Augmentative-alternative communication (AAC) systems are used to give voice to individuals who are nonverbal. As AAC systems become more complex and prevalent in the classroom expectations of school-based professionals expand. However, the roles of those expected to support AAC systems, primarily teachers and speech-language pathologists (SLPs), are not clearly defined. Without clearly defined roles, professionals may not provide needed support to students who use AAC. Dewey's theory of community suggests that role confusion leads to insufficient and ineffective services. The purpose of this cross-sectional quantitative study was to determine how teachers and SLPs view their roles in supporting AAC. The key research question examined associations linking the instructional role of the individual to perceptions of who is responsible for implementing and supporting AAC in the classroom. An Internet-based survey, consisting of 21 questions set on a categorical scale, was sent to teachers and SLPs who are members of a technology advocacy and support center located in a mid Atlantic US state. Responses collected through the survey site were analyzed using a chi squared test. Overall findings indicated that the teacher was perceived as primarily responsible to provide support within the classroom; SLPs provided additional support outside of the classroom, such as creation of overlays and vocabulary selection. Assistive technology coordinators also provided support in terms of obtaining the AAC system. In general, leadership changed as support tasks changed. Results of the survey may aid in the development of guidance to support teachers and SLPs working with students who use AAC in the classroom. Improving services for students with AAC needs supports social change by enabling them to use their voice and become more independent.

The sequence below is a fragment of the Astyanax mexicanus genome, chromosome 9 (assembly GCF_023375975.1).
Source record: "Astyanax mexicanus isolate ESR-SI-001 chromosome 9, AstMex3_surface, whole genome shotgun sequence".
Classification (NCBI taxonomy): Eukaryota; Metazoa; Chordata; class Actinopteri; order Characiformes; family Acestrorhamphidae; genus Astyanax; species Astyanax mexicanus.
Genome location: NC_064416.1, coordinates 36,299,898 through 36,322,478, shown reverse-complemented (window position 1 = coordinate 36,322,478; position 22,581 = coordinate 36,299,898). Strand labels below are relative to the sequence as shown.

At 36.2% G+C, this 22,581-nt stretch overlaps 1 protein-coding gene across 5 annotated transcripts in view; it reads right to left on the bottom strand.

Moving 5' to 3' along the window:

|Commitee:||Crawford, Linda, Johnson, Evelyn|
|School Location:||United States -- Minnesota|
|Source:||DAI-A 72/05, Dissertation Abstracts International|
|Subjects:||Communication, Speech therapy, Special education|
|Keywords:||Augmentative alternative communication, Communication impairment, Special educator, Speech language pathologist|
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